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Dulwich College’s cinematic history

What links The Long Goodbye, Mrs Miniver and The English Patient? They?re all part of Dulwich?s cinematic history.

Dulwich College?s founder Edward ?Ned? Alleyn, arch rival to fellow actor Richard Burbage, was born in 1566 and became famous as Christopher Marlowe?s leading man.

After retiring from the stage during Elizabeth I?s reign, Alleyn bought an estate in Dulwich for ?5,000 and founded a school for poor children that would become one of the country?s top performing independent boys? schools.

Four hundred years later many other thespians, writers and directors have followed in Alleyn?s footsteps ?and none more so than since the advent of cinema. Last month, the school showcased this history with a film festival cherry picking the best films with a college connection.

Arthur Wimperis stands out among all Old Alleynians as the only one – so far – to win an Oscar. The accolade came for ?best screenplay? for the score of 1942?s Mrs Miniver. Based on Jan Struther?s novel of the same name, the romantic drama follows a middle class housewife during the Second World War and netted six Academy Awards in total – including Best Director, and Best Actress for Greer Garson.

Two years later, A Matter of Life and Death was released, starring David Niven as a World War Two fighter pilot who returns from a near-fatal mission in Germany. Ranked by the British Film Institute as the 20th best British film ever made, it was directed by Old Alleynian Michael Powell, who had been taught at the school from 1918-1921.

In 1951, another classic from the golden age of Hollywood came to our screens courtesy of an Old Alleynian. John Huston?s The African Queen bagged co-stars Humphrey Bogart and Katharine Hepburn Oscars apiece for the epic set in German East Africa in 1914.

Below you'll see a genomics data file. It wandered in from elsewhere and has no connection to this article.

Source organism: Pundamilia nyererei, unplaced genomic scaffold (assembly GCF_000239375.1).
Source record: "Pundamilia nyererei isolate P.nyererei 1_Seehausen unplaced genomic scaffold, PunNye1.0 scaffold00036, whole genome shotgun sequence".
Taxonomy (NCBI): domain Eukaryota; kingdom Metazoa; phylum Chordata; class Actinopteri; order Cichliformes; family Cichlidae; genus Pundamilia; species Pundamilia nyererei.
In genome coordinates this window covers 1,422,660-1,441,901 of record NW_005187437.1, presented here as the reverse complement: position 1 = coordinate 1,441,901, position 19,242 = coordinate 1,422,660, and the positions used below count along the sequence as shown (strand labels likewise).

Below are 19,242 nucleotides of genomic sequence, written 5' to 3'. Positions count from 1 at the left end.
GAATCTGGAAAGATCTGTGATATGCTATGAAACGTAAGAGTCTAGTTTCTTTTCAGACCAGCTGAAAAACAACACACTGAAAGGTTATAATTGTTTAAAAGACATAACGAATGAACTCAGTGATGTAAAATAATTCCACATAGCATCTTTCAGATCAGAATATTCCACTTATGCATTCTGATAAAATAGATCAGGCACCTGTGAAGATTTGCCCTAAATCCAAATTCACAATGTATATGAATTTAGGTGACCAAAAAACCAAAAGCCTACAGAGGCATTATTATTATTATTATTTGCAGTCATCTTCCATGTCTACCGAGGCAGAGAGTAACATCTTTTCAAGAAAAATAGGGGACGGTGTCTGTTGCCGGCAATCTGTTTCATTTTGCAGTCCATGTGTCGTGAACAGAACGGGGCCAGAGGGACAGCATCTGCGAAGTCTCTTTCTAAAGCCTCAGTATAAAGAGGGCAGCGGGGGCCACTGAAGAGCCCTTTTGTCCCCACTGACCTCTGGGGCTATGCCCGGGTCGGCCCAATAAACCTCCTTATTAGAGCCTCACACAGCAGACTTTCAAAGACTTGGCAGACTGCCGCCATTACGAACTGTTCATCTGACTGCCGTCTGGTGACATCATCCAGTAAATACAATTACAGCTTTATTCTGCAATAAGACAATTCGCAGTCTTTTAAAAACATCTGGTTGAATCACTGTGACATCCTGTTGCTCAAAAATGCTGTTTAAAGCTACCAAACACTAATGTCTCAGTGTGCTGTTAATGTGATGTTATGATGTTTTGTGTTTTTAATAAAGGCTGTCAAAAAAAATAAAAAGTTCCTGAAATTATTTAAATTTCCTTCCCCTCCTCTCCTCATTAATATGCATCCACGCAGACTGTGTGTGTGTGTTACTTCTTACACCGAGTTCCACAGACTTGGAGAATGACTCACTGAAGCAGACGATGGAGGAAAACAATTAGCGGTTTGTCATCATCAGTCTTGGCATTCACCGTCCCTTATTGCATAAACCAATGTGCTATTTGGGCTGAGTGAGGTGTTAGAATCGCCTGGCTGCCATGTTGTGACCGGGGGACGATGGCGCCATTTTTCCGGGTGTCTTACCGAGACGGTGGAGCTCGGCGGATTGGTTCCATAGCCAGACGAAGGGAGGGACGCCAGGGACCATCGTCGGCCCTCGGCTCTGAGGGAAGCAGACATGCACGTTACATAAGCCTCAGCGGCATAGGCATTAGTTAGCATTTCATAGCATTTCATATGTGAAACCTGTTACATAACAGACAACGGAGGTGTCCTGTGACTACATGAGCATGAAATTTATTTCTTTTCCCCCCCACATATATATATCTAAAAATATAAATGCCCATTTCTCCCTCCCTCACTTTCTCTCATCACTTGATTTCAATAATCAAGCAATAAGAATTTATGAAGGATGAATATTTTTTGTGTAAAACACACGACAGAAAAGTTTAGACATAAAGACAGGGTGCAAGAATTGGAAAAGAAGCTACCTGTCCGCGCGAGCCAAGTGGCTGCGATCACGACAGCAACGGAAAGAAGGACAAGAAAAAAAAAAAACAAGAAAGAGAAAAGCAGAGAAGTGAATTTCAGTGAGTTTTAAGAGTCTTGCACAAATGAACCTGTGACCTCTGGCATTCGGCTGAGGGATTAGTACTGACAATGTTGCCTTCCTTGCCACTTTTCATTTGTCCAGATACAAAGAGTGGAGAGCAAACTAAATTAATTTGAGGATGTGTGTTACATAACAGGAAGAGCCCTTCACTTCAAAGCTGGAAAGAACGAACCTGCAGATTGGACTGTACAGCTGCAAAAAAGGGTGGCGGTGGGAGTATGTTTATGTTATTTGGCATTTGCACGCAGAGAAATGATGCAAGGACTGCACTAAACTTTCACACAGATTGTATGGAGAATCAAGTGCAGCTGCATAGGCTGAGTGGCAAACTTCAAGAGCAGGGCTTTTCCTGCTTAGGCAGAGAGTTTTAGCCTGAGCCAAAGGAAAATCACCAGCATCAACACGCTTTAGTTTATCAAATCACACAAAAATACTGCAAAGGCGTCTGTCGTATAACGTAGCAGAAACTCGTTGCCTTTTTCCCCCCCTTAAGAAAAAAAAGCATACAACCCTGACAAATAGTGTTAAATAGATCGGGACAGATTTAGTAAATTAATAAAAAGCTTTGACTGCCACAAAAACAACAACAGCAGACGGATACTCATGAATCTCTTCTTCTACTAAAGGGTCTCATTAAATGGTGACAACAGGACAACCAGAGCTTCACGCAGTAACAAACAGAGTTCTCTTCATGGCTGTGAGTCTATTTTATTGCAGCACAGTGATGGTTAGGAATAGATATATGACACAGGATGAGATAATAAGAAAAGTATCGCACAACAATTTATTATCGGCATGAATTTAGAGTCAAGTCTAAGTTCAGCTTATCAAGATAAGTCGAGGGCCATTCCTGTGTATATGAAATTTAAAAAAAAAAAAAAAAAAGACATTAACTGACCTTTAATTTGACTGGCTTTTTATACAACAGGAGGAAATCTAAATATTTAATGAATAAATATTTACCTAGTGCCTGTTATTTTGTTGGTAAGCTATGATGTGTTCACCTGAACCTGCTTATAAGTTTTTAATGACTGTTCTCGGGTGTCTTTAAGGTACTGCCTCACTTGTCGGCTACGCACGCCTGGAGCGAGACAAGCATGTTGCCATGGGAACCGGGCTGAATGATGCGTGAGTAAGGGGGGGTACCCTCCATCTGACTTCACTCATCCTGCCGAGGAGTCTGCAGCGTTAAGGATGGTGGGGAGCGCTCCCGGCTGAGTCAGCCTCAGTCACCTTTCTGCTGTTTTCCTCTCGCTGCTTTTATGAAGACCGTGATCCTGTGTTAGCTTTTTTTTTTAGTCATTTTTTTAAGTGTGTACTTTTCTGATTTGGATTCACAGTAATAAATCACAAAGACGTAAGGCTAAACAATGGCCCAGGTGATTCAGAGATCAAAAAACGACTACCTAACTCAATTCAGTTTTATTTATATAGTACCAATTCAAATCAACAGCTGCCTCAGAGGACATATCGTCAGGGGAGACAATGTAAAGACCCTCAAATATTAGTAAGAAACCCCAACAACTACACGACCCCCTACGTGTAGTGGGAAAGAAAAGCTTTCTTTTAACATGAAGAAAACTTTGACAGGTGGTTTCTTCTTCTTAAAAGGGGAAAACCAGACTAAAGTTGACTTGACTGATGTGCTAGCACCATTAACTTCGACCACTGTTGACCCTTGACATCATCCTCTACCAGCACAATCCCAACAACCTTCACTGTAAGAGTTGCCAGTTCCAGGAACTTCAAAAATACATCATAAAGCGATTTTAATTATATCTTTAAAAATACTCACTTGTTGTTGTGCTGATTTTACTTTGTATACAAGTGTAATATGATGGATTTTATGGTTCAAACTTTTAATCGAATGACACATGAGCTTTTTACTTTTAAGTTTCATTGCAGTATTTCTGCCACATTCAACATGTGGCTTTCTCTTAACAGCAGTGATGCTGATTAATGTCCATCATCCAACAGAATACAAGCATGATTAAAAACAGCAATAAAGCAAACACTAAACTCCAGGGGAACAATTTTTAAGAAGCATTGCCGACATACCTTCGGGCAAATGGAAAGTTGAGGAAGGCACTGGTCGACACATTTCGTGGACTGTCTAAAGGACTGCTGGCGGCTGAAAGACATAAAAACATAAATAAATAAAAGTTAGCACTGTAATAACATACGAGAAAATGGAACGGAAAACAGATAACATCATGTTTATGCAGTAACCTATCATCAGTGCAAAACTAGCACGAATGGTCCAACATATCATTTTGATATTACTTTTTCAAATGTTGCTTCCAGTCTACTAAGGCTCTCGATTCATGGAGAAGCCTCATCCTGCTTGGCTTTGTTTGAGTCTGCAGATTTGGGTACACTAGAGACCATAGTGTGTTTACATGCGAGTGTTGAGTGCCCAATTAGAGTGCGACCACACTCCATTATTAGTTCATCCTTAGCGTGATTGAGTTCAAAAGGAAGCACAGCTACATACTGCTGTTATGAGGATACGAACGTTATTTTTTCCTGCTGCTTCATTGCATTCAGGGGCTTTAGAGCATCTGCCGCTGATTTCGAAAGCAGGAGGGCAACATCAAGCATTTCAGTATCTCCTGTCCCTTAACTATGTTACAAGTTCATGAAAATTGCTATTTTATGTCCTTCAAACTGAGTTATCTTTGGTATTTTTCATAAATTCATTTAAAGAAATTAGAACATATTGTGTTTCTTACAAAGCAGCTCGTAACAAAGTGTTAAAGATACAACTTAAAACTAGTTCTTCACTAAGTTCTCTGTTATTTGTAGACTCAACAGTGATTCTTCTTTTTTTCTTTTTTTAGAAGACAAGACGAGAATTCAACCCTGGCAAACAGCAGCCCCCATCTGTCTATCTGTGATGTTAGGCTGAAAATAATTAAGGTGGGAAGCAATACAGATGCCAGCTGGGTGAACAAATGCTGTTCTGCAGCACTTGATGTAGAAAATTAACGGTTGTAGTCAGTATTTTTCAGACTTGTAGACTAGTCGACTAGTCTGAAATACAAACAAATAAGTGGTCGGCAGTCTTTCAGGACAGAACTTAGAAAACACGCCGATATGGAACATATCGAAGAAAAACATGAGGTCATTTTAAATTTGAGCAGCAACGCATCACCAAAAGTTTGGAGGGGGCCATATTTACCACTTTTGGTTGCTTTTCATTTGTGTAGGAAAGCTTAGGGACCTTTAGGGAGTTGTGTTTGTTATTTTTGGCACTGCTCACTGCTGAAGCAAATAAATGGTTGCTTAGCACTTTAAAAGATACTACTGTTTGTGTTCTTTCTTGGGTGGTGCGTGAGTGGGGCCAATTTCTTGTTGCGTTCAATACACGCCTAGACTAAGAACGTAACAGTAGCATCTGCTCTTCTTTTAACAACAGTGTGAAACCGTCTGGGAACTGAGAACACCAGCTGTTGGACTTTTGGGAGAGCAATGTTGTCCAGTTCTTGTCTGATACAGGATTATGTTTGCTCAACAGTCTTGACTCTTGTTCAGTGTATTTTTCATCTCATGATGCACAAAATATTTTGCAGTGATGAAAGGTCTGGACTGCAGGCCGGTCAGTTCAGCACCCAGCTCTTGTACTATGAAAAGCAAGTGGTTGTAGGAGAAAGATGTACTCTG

The film was adapted from the 1935 novel by former Dulwich student C.S. Forrester. Forrester had brief and unsuccessful attempts as a medical student at Guy?s and as an army recruit before eventually moving to the US and finding fame as a writer, with his other successful works including the Hornblower series.

Other authors educated at the school whose work went on to grace the silver screen include giants of 20th century literature Raymond Chandler and Michael Ondaatje.

Chicago-born Chandler may be the quintessential American ?pulp fiction? author but he also spent part of his childhood living in Upper Norwood and held British citizenship. His seminal detective novel The Long Goodbye was adapted by Robert Altman in 1973 ? a classic of film-noir, starring Elliot Gould.

Ondaatje?s Booker Prize-winning The English Patient (1996), told the story of the doomed, illicit love affair between an English woman and Hungarian explorer who meet making maps in North Africa at the outbreak of the Second World War. The epic heartbreaker swept up nine Oscars and cemented the careers of its two leads, Kristen Scott-Thomas and Ralph Fiennes.

But perhaps the most famous former student and contemporary actor is Chiwetel Ejiofor, CBE, a pupil from 1990-1995.

Ejiofor, who grew up in Forest Gate, had his first stage role at prep school as the gravedigger in Hamlet. He went on to win a BAFTA and was Oscar-nominated for his portrayal of Solomon Northrup, an African-American kidnapped and sold into slavery in 1841 in 2013?s 12 Years a Slave.

Other Old Alleynians include Boogie Man director Andrew Morahan, and Nick Gottschalk, the supervising art director for 2017?s The Darkest Hour featuring another south London legend, Gary Oldman, as Winston Churchill. Gottschalk?s other credits include the live-action remake of Disney?s Beauty and the Beast.

But centuries after the college was founded, there is also the enduring appeal of Ned Alleyn himself, played by Ben Affleck in 1998?s Shakespeare in Love.

David Thomson, a film critic and former Dulwich College student, said Alleyn?s legacy continued in the school?s ethos.

It was important the Dulwich College was ?not founded by a great general after war, not by a crucial mathematician or an infinite philanthropist,? he said.

?The school was established by an actor ? a pretender, a make-believer, the man who created the role of Faustus in 1593.

?God and glory are all very well in running a good school – but never forget the need for magic and theatre.?


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